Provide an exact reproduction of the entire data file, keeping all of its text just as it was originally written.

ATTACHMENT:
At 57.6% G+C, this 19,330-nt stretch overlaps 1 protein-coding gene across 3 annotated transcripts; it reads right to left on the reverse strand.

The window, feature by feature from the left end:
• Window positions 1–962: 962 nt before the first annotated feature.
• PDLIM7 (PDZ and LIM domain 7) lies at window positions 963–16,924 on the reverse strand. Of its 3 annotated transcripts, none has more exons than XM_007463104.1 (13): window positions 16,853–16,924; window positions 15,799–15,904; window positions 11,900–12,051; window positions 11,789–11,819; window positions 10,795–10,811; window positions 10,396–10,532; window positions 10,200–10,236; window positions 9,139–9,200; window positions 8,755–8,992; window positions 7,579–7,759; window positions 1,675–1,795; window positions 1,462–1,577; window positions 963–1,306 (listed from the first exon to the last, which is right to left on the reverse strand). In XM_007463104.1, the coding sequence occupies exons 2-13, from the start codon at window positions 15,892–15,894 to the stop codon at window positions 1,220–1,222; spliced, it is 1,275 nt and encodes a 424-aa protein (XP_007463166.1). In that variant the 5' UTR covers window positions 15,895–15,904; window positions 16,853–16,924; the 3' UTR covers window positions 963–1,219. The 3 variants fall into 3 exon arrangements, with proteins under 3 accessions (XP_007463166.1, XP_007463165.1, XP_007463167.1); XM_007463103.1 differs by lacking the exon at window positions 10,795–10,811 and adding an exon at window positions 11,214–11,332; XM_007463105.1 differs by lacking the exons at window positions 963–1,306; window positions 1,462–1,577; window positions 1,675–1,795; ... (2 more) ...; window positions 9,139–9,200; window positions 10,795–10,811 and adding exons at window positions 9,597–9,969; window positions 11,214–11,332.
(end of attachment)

At 57.6% G+C, this 19,330-nt stretch overlaps 1 protein-coding gene across 3 annotated transcripts; it reads right to left on the reverse strand.

The window, feature by feature from the left end:
• Window positions 1–962: 962 nt before the first annotated feature.
• PDLIM7 (PDZ and LIM domain 7) lies at window positions 963–16,924 on the reverse strand. Of its 3 annotated transcripts, none has more exons than XM_007463104.1 (13): window positions 16,853–16,924; window positions 15,799–15,904; window positions 11,900–12,051; window positions 11,789–11,819; window positions 10,795–10,811; window positions 10,396–10,532; window positions 10,200–10,236; window positions 9,139–9,200; window positions 8,755–8,992; window positions 7,579–7,759; window positions 1,675–1,795; window positions 1,462–1,577; window positions 963–1,306 (listed from the first exon to the last, which is right to left on the reverse strand). In XM_007463104.1, the coding sequence occupies exons 2-13, from the start codon at window positions 15,892–15,894 to the stop codon at window positions 1,220–1,222; spliced, it is 1,275 nt and encodes a 424-aa protein (XP_007463166.1). In that variant the 5' UTR covers window positions 15,895–15,904; window positions 16,853–16,924; the 3' UTR covers window positions 963–1,219. The 3 variants fall into 3 exon arrangements, with proteins under 3 accessions (XP_007463166.1, XP_007463165.1, XP_007463167.1); XM_007463103.1 differs by lacking the exon at window positions 10,795–10,811 and adding an exon at window positions 11,214–11,332; XM_007463105.1 differs by lacking the exons at window positions 963–1,306; window positions 1,462–1,577; window positions 1,675–1,795; ... (2 more) ...; window positions 9,139–9,200; window positions 10,795–10,811 and adding exons at window positions 9,597–9,969; window positions 11,214–11,332.